Hybrid Urbanism: On the Identity Discourse and the Built Environment

Hybrid Urbanism: On the Identity Discourse and the Built Environment

Hybrid Urbanism: On the Identity Discourse and the Built Environment

Hybrid Urbanism: On the Identity Discourse and the Built Environment

Synopsis

Despite strong forces toward globalization, much of late 20th century urbanism demonstrates a movement toward cultural differentiation. Such factors as ethnicity and religious and cultural heritages have led to the concept of hybridity as a shaper of identity. Challenging the common assumption that hybrid peoples create hybrid places and hybrid places house hybrid people, this book suggests that hybrid environments do not always accommodate pluralistic tendencies or multicultural practices. In contrast to the standard position that hybrid space results from the merger of two cultures, the book introduces the concept of a third place and argues for a more sophisticated understanding of the principal.

In contributed chapters, the book provides case studies of the third place, enabling a comparative and transnational examination of the complexity of hybridity. The book is divided into two parts. Part one deals with pre-20th century examples of places that capture the intersection of modernity and hybridity. Part two considers equivalent sites in the late 20th century, demonstrating how hybridity has been a central feature of globalization.

Excerpt

The idea behind this book goes back to 1996 and a discussion I had with two of my Ph.D. students. The students were concerned that, as prospective urban historians working on Third World topics, they were unlikely to get me jobs they desired in the United States. They were also concerned that working on cities and places that were “hybrid” and principally constituted of people of different ethnicities, cultures and religions was going to further limit their chances. I was especially puzzled that two relatively bright students could feel this sense of insecurity, and I could only respond by reminding mem that the choice and pursuit of a research topic has always been about the politics of position. I recognized that, like the environments and the peoples they elected to study, these students were struggling with their scholarly identities. It was as if they wanted to have their cake and eat it too. They desired the respect and security they thought would be afforded scholars working on First World environments within the confines of such established disciplines as architectural history or material-culture studies, and at the same time, they wanted the attention that would come from being creative intellectuals taking on new topics and pursuing them in innovative ways in unconventional sites. Simultaneously, they wanted “sameness” and “difference.” It was this encounter that prompted me to think about the subject of hybrid urbanism, for I realized that what these students were seeking was precisely what the people who lived in the hybrid places they studied seem to have achieved.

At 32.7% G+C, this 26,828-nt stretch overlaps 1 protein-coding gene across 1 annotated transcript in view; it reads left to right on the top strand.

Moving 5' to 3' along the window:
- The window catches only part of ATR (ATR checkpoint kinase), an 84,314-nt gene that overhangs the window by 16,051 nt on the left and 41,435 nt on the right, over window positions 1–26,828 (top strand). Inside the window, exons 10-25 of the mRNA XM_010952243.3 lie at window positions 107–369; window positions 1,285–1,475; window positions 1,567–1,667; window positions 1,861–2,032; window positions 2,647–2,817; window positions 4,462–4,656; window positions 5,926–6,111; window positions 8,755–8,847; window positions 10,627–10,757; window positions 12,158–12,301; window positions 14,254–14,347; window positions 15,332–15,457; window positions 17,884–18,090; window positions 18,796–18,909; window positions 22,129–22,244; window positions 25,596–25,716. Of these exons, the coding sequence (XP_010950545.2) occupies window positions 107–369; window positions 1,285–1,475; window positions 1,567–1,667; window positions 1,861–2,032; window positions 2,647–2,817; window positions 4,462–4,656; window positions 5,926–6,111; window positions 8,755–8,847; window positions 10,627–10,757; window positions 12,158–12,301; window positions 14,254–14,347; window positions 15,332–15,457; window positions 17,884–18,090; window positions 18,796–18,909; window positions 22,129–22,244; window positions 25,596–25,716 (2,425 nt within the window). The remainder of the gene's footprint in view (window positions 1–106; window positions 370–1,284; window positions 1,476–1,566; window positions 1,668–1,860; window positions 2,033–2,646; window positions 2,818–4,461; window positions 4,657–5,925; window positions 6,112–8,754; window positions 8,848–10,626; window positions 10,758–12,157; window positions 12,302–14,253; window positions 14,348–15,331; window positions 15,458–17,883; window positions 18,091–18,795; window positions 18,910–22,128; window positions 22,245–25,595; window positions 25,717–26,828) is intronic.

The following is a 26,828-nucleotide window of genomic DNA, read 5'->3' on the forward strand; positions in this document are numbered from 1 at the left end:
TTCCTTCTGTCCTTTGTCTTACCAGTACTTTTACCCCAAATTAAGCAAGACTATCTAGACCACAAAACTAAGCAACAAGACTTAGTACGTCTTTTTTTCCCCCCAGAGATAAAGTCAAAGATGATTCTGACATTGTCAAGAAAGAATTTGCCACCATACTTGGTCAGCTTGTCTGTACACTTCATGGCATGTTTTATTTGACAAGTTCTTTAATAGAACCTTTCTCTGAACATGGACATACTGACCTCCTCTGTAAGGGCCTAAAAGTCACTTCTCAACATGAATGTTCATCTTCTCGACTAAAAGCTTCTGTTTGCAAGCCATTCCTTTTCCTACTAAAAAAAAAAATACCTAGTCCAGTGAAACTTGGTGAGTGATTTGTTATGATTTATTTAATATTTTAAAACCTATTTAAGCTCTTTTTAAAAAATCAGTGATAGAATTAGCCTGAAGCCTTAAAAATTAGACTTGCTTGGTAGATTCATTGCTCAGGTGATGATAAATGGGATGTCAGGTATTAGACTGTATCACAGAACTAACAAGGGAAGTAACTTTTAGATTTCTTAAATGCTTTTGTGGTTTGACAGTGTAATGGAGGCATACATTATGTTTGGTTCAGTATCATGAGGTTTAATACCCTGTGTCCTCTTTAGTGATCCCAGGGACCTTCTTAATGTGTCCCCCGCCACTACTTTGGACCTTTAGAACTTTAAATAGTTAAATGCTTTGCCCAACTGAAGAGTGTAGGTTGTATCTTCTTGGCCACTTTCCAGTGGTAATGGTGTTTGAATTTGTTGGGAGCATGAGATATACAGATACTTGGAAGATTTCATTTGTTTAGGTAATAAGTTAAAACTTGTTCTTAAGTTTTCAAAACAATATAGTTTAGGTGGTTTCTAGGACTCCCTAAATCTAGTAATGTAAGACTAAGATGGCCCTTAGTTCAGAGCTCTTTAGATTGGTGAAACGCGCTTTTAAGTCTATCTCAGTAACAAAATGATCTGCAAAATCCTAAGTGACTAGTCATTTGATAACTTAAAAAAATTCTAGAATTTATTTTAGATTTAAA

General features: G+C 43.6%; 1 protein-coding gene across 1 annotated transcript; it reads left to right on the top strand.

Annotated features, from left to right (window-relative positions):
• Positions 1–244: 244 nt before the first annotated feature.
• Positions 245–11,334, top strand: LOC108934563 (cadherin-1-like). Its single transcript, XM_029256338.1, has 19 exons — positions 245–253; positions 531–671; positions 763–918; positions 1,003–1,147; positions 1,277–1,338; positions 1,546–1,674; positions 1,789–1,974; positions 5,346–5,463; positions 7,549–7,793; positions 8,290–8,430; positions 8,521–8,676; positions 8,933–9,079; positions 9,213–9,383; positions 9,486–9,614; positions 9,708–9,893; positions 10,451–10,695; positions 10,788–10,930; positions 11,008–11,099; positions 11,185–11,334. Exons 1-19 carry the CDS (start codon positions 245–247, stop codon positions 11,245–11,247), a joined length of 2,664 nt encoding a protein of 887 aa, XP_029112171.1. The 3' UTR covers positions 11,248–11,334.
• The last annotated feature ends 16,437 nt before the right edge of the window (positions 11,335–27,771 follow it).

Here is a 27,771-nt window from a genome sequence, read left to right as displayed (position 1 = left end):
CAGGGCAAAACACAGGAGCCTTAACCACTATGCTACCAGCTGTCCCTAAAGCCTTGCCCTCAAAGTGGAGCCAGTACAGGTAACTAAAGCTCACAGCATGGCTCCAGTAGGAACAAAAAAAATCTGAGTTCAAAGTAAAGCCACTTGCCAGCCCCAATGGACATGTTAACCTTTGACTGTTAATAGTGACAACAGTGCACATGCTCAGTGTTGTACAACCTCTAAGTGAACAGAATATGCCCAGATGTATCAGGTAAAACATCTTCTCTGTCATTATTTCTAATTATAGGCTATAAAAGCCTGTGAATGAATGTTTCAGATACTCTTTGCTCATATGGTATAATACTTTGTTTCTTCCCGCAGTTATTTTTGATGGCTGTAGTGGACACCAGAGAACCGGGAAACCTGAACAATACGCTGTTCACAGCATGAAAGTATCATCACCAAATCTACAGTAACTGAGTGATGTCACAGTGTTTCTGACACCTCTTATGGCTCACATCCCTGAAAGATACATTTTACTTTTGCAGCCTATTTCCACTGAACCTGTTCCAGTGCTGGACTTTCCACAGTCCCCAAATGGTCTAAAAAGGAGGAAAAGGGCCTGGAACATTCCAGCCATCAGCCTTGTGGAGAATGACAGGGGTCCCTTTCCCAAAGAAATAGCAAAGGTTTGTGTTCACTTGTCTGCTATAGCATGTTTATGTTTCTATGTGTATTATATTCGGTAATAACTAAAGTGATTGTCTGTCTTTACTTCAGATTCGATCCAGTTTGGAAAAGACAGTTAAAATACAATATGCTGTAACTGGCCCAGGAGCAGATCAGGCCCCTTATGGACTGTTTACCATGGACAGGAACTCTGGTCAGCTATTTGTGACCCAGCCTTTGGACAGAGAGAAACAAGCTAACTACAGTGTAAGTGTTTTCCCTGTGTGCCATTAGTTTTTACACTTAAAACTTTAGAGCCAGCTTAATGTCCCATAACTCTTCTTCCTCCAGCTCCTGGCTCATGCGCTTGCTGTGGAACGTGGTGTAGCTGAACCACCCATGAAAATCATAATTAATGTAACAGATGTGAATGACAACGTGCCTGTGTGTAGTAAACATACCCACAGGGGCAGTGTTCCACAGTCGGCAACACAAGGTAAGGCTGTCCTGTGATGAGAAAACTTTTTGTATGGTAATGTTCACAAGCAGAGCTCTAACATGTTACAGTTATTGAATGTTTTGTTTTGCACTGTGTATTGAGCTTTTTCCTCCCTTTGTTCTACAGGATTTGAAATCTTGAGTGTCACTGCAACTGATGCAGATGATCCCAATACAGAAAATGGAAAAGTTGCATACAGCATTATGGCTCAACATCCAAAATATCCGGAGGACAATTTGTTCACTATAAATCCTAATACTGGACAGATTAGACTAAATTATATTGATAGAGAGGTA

Hybridity is a very complex notion. At its most basic level, it has meant the interbreeding or mixing of different peoples, cultures and societies. In the last few years many good books have been authored and edited on hybridity and the concept of a “third space.” However, few of these have attempted to ground themselves in the concrete realities of the physical environment: in neighborhoods, housing projects, urban squares, and city streets. This is the added dimension this volume hopes to provide. Anchoring their work in specific case . . .

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